Master of Science
Health and Rehabilitation Sciences
Professor Alan Salmoni
With 50% of patients in North America not taking their medications as they should (Brown & Bussell, 2011), a better understanding of medication adherence among older patients could be helpful to health professionals and service providers. The purpose of this study was to examine whether the perceived pharmacist-patient quality of communication is associated with diabetes medication adherence. Eighty-four older adults from the Primary Care Diabetes Support Program were recruited. Diabetes medication adherence and pharmacist-patient quality of communication were measured using self-report questionnaires. No significant correlation was found between medication adherence and perceived pharmacist-patient quality of communication. Results indicated a significant correlation between medication adherence and the number of years the patient had been diagnosed with diabetes (r=-0.233), as well as the number of medications the patient took (r=-0.284). Patients diagnosed with diabetes for a longer time and patients taking both injections and pills reported to be less adherent.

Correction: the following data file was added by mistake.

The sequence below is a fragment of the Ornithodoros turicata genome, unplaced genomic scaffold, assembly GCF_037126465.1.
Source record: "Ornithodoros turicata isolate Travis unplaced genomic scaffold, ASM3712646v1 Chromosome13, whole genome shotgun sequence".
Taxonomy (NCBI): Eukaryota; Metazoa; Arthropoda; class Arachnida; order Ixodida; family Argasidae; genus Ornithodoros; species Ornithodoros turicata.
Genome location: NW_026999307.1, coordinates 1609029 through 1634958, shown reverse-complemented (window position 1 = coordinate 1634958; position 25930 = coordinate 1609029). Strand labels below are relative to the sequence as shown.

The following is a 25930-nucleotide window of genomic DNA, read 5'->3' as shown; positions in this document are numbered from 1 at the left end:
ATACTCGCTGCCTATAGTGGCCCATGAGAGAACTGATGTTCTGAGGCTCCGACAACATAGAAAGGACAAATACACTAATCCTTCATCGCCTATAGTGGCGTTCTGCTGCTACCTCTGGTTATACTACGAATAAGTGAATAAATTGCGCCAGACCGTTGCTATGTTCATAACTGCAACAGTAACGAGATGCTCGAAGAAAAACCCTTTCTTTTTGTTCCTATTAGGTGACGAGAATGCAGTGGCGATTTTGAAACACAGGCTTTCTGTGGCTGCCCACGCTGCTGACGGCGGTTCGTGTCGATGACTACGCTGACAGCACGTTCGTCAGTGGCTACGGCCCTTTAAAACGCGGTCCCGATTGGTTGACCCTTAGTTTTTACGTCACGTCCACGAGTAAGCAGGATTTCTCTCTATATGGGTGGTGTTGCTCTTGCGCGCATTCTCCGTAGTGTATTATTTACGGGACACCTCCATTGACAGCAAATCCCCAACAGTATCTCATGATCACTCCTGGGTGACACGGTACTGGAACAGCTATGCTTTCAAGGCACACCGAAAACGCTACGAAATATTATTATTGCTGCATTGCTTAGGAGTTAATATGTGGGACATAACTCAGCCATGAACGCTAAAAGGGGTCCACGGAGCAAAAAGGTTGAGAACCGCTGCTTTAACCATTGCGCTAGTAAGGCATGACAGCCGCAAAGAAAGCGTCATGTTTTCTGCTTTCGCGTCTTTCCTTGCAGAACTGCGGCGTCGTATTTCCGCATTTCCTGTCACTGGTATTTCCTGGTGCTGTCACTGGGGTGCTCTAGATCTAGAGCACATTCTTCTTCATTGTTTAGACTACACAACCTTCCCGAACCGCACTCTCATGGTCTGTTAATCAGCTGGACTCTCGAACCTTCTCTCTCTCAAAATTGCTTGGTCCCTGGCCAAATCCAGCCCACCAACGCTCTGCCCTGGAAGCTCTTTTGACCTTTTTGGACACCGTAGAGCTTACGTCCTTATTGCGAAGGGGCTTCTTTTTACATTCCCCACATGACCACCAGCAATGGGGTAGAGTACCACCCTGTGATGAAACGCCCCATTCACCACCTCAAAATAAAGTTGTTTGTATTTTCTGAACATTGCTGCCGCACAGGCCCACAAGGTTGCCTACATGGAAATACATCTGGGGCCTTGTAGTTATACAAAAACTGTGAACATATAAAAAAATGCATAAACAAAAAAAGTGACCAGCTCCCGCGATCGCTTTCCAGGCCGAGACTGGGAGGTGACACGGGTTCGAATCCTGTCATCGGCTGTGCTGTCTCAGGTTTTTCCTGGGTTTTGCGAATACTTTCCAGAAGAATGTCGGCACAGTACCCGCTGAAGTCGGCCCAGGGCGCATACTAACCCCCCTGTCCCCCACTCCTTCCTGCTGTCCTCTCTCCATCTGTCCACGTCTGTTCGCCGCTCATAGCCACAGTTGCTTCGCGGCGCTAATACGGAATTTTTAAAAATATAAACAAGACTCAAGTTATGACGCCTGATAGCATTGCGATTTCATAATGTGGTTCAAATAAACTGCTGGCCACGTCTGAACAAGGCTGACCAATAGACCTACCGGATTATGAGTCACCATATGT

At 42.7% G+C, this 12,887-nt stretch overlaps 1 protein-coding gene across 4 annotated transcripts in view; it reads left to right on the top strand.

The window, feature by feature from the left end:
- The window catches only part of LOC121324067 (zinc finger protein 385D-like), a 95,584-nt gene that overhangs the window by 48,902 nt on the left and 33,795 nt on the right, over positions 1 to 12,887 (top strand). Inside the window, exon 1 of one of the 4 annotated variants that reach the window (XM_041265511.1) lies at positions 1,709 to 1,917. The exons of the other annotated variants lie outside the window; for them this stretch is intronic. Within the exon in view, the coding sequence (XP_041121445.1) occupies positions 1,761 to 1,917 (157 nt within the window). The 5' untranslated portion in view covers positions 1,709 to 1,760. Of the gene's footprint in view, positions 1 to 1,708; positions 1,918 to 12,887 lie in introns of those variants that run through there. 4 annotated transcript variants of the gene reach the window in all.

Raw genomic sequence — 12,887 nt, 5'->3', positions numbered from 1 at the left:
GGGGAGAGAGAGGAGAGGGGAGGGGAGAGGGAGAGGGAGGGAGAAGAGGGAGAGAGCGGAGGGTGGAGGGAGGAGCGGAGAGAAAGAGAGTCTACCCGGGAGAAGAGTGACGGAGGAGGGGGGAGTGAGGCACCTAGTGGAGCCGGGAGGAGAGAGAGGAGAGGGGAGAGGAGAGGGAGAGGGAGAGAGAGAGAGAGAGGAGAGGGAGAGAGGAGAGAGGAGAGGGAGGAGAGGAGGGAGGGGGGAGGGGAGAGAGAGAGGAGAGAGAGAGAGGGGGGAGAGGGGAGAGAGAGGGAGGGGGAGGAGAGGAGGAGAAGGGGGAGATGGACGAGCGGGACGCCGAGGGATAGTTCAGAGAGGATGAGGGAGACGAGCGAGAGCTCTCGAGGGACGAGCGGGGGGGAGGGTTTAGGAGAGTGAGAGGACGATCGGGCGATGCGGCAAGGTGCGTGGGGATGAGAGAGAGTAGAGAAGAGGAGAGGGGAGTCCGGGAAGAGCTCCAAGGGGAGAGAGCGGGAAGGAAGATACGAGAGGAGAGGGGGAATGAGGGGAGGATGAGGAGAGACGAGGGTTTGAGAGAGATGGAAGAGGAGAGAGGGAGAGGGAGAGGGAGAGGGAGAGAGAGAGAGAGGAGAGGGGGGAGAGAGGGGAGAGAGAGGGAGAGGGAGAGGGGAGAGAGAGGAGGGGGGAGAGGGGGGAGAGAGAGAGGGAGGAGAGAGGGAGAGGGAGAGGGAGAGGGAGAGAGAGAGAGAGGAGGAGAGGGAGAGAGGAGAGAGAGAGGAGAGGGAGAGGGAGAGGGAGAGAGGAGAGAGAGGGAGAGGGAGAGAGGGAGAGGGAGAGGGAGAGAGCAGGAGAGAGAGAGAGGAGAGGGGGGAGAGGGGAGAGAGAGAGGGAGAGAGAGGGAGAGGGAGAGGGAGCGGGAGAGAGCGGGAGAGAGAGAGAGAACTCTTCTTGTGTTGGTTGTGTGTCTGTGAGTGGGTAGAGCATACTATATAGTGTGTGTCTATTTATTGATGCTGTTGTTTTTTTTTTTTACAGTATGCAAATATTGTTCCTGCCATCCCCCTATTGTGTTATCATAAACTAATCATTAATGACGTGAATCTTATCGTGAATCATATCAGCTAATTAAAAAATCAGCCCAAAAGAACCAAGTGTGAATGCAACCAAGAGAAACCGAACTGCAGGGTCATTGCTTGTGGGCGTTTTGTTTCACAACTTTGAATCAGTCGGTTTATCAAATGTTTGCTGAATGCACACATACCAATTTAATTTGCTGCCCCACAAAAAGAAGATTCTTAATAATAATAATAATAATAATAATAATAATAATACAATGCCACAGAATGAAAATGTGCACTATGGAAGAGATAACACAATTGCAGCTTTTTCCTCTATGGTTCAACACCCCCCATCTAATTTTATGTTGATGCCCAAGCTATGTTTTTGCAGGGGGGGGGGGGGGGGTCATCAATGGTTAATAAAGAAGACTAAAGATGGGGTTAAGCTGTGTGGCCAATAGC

Flores Sandoval, Cecilia, "Perceived patient-pharmacist communication and diabetes management: Assessing medication adherence among older patients" (2017). Electronic Thesis and Dissertation Repository. 4642.
Available for download on Tuesday, December 31, 2019